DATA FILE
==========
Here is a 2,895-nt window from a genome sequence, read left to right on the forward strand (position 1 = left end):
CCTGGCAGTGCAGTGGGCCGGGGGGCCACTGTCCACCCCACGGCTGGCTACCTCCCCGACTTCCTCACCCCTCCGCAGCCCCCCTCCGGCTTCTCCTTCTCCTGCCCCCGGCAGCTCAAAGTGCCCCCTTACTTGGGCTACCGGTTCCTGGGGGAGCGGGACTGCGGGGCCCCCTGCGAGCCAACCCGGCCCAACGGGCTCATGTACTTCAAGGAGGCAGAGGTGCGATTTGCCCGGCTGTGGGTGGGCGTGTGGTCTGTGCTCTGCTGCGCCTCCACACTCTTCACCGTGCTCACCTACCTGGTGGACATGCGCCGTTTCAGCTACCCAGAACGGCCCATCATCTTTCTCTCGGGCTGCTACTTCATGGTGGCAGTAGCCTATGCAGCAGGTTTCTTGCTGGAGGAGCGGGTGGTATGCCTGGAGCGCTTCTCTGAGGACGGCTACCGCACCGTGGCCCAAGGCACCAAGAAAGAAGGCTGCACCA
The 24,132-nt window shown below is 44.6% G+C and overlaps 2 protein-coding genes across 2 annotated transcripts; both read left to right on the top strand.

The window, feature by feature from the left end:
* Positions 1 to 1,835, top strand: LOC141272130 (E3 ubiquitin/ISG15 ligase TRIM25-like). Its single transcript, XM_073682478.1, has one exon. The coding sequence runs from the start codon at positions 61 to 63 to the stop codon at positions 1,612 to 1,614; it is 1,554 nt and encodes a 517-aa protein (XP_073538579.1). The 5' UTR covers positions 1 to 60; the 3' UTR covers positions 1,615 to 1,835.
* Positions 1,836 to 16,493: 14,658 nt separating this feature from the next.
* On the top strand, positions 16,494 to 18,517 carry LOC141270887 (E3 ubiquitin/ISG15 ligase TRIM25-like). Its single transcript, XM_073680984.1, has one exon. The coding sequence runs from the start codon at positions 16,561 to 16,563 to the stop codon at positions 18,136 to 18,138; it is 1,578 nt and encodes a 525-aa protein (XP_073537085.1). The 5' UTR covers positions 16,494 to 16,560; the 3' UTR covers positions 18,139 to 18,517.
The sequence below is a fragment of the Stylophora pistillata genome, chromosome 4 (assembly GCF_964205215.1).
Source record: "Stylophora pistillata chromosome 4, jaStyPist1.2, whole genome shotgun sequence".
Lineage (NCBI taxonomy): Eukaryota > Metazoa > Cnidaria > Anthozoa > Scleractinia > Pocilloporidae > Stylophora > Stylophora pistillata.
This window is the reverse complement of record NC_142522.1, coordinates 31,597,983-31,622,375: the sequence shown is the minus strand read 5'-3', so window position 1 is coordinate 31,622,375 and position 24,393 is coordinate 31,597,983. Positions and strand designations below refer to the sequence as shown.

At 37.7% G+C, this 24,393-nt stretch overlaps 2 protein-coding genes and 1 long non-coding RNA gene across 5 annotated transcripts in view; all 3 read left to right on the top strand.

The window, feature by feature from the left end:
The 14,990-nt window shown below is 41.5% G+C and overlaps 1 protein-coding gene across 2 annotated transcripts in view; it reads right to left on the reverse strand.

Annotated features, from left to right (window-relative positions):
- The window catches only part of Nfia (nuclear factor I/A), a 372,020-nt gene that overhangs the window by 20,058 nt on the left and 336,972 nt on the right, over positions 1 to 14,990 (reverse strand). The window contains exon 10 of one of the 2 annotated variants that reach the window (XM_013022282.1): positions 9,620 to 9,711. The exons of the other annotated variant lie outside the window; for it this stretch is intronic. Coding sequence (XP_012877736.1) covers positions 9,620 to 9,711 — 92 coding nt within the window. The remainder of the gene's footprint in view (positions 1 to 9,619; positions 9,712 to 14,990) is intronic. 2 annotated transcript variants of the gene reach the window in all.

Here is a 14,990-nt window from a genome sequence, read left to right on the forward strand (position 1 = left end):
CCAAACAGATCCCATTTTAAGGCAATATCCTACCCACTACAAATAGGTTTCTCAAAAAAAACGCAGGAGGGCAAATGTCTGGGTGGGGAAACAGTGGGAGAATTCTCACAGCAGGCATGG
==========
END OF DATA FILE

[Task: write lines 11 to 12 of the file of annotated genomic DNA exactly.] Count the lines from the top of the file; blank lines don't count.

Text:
This window is the reverse complement of record NC_142522.1, coordinates 31,597,983-31,622,375: the sequence shown is the minus strand read 5'-3', so window position 1 is coordinate 31,622,375 and position 24,393 is coordinate 31,597,983. Positions and strand designations below refer to the sequence as shown.

At 37.7% G+C, this 24,393-nt stretch overlaps 2 protein-coding genes and 1 long non-coding RNA gene across 5 annotated transcripts in view; all 3 read left to right on the top strand.